Maybe it's because I live in the yoga capital of the world, Santa Monica, Calif., but I hear people saying the word "sacred" every couple of minutes. They even say "holy" a lot. Pretty much, I hate that kind of talk. "Holy" makes me think of words reverently spoken by priests who take advantage of children, and "sacred" has been uttered by any number of false prophets who are all about profit. There are only two words more often abused than those two, and they are "targeting" (as in "targeting customers") and "branding" (as in "branding yourself"). If you brand yourself and then go around targeting people, it sounds like the makings of an edgy, homicidal lifestyle. ("Honey, what's that smell? Oh, that's just me branding myself again. When I'm done, I'm going to get right back to targeting people. I knocked off 10 today.")
When a word is detached from meaning, it can roll around on the floor, and that's really dangerous. You could trip over it, and that would be "impactful," a word I always trip over because I get nauseous just thinking about it.
But it's not a bad thing that I hang around people who say words I don't always like hearing. They cause me to ask questions like what's "sacred" in my life and how might I try to live more "purely."
I will often come home from a yoga class and have a glass of wine. It reminds me of people who finish a nice run and then light up a cigarette. A yoga teacher I respect once mentioned that alcohol reverses the effects of yoga, but to me it's a comforting contradiction. It's part of what makes people people -- their humanness, for me, is bound up in their complexity. This will sound a bit like a Zen koan, but I don't think people are meant to be pure, because impurity is the very essence of our purity. Objects are pure. Design is pure. A VW Bug always makes me smile. It exists purely unto itself, independent of function, which, of course, is transport. But it doesn't need to be going anywhere to be serving the higher purpose of beautiful design.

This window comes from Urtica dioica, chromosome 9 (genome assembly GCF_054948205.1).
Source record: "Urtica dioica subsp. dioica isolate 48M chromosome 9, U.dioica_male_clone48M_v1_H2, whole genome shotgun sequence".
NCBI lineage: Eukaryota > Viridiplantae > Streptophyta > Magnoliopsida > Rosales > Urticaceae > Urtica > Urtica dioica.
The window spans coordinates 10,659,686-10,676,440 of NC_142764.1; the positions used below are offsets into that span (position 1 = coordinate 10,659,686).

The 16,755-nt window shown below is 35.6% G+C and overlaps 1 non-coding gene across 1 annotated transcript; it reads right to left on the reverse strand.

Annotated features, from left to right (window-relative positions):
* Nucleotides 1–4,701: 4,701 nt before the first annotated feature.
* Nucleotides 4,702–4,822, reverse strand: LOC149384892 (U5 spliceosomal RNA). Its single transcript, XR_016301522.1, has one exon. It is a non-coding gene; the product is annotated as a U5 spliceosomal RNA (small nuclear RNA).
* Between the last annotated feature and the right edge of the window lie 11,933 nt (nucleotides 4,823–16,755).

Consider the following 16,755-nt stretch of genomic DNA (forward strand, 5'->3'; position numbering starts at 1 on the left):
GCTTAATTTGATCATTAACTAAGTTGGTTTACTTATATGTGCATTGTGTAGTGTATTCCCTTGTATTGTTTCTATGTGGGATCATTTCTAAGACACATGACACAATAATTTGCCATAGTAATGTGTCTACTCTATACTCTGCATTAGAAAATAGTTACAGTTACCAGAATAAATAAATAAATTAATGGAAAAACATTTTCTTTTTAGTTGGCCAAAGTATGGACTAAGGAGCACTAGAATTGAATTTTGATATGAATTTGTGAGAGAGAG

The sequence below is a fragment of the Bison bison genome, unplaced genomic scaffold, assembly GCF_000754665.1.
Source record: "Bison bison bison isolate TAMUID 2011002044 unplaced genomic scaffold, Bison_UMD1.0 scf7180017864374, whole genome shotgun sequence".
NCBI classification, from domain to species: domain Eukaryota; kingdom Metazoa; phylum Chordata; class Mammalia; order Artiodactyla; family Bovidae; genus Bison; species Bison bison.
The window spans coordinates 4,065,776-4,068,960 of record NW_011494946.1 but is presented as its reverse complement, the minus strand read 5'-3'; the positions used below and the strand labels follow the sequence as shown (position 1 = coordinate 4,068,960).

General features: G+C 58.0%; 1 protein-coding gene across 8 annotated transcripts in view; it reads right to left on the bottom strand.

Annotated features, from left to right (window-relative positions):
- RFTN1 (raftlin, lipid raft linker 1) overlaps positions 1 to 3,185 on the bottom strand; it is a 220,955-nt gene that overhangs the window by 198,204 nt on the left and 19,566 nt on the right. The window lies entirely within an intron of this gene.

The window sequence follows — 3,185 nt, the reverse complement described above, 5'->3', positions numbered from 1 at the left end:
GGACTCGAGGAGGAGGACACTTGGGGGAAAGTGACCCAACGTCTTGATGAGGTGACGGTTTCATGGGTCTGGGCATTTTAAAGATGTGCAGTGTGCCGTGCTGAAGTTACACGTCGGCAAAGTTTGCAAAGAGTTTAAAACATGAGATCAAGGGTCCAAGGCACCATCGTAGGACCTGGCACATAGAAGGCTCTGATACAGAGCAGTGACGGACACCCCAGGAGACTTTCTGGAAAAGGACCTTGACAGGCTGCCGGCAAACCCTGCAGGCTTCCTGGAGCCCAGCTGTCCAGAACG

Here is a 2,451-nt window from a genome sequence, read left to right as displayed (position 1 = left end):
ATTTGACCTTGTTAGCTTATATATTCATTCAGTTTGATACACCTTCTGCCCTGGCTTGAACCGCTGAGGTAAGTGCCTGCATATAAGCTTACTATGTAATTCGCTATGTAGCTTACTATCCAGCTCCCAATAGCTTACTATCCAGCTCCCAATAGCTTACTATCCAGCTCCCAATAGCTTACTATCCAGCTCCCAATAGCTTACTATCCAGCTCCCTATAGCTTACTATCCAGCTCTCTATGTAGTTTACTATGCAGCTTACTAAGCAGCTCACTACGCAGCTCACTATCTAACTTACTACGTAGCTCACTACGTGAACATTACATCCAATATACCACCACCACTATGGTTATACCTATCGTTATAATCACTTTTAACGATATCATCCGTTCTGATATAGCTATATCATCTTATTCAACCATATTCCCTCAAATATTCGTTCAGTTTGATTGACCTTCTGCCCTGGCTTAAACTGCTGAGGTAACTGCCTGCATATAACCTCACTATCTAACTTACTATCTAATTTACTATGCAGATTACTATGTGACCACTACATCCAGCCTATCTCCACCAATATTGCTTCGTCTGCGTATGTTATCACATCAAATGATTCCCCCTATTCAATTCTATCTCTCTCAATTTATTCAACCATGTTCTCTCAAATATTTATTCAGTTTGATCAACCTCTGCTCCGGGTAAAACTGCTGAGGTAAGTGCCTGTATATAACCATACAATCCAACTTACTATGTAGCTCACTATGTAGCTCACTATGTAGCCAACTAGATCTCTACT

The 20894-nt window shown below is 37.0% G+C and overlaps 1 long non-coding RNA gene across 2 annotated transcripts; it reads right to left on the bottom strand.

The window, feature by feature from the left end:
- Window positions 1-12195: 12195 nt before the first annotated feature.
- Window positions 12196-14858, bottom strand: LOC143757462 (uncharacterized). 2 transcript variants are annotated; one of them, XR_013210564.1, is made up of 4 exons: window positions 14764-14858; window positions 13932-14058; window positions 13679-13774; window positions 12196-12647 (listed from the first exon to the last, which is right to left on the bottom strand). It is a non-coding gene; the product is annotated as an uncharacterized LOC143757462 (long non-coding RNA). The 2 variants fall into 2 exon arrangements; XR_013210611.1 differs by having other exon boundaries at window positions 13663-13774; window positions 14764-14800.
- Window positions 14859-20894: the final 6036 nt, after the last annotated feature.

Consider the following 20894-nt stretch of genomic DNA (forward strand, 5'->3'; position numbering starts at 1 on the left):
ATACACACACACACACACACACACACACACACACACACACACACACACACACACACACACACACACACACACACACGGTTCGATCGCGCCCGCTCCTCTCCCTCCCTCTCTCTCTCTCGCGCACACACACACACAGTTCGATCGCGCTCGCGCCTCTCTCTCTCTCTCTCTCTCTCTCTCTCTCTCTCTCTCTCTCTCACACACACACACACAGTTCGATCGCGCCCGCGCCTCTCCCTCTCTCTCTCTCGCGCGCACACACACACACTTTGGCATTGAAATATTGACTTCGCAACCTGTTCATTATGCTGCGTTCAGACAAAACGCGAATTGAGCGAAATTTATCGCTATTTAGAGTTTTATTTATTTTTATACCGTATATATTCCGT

Real people will never be pure. That's for storybook saints and cartoon character heroes. Higher purpose is useful, but what happens in practice? Well, what do you make of Pepsi, a malicious maker of addictive sugar water, funding the Pepsi Refresh Project, which is helping fund the Cystic Fibrosis Foundation and things like warm winter coats for children in need? How much money will Pepsi have to give away to worthy causes before it becomes a corporate expression of higher purpose? As you do the math on that, consider this item from the Kansas City Star.
A 300-pound chimpanzee escaped from its owner Tuesday afternoon and ran rampant through a Kansas City neighborhood, scaring walkers, pounding on passing cars and breaking a police car's windshield. The 21-year-old ape, named Sueko, also pointed and laughed at residents and flipped off an animal control officer near 78th Street and Indiana Avenue, witnesses said.
Not only is it remarkable that there are newspapers still being published somewhere, but when I think about a manic chimp flipping off an animal control officer, well, that makes me smile, and that's sacred.
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